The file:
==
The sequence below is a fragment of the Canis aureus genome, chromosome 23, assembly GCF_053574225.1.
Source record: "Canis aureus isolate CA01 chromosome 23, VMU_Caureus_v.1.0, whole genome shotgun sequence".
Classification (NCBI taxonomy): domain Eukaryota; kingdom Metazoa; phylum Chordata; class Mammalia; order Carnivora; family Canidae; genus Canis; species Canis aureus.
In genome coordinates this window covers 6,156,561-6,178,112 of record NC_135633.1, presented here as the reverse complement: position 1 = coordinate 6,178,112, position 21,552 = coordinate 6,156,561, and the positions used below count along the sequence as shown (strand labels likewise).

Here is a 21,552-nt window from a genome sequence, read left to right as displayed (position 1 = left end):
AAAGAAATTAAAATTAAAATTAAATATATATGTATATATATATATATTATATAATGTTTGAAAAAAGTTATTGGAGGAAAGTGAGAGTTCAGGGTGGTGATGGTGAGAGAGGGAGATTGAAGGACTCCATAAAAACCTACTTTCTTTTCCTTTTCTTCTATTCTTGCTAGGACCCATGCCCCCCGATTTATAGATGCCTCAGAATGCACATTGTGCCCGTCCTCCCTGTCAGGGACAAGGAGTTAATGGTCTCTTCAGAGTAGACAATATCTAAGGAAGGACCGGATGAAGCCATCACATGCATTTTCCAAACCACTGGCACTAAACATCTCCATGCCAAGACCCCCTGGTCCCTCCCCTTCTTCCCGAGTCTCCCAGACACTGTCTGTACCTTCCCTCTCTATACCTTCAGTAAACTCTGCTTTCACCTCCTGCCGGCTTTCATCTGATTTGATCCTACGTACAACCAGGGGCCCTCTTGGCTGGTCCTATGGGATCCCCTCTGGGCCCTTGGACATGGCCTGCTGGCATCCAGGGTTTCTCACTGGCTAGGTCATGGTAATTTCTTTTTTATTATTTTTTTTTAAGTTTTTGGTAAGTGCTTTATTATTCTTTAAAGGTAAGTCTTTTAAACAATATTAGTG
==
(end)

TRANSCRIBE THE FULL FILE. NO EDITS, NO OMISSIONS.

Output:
The sequence below is a fragment of the Canis aureus genome, chromosome 23, assembly GCF_053574225.1.
Source record: "Canis aureus isolate CA01 chromosome 23, VMU_Caureus_v.1.0, whole genome shotgun sequence".
Classification (NCBI taxonomy): domain Eukaryota; kingdom Metazoa; phylum Chordata; class Mammalia; order Carnivora; family Canidae; genus Canis; species Canis aureus.
In genome coordinates this window covers 6,156,561-6,178,112 of record NC_135633.1, presented here as the reverse complement: position 1 = coordinate 6,178,112, position 21,552 = coordinate 6,156,561, and the positions used below count along the sequence as shown (strand labels likewise).

Here is a 21,552-nt window from a genome sequence, read left to right as displayed (position 1 = left end):
AAAGAAATTAAAATTAAAATTAAATATATATGTATATATATATATATTATATAATGTTTGAAAAAAGTTATTGGAGGAAAGTGAGAGTTCAGGGTGGTGATGGTGAGAGAGGGAGATTGAAGGACTCCATAAAAACCTACTTTCTTTTCCTTTTCTTCTATTCTTGCTAGGACCCATGCCCCCCGATTTATAGATGCCTCAGAATGCACATTGTGCCCGTCCTCCCTGTCAGGGACAAGGAGTTAATGGTCTCTTCAGAGTAGACAATATCTAAGGAAGGACCGGATGAAGCCATCACATGCATTTTCCAAACCACTGGCACTAAACATCTCCATGCCAAGACCCCCTGGTCCCTCCCCTTCTTCCCGAGTCTCCCAGACACTGTCTGTACCTTCCCTCTCTATACCTTCAGTAAACTCTGCTTTCACCTCCTGCCGGCTTTCATCTGATTTGATCCTACGTACAACCAGGGGCCCTCTTGGCTGGTCCTATGGGATCCCCTCTGGGCCCTTGGACATGGCCTGCTGGCATCCAGGGTTTCTCACTGGCTAGGTCATGGTAATTTCTTTTTTATTATTTTTTTTTAAGTTTTTGGTAAGTGCTTTATTATTCTTTAAAGGTAAGTCTTTTAAACAATATTAGTG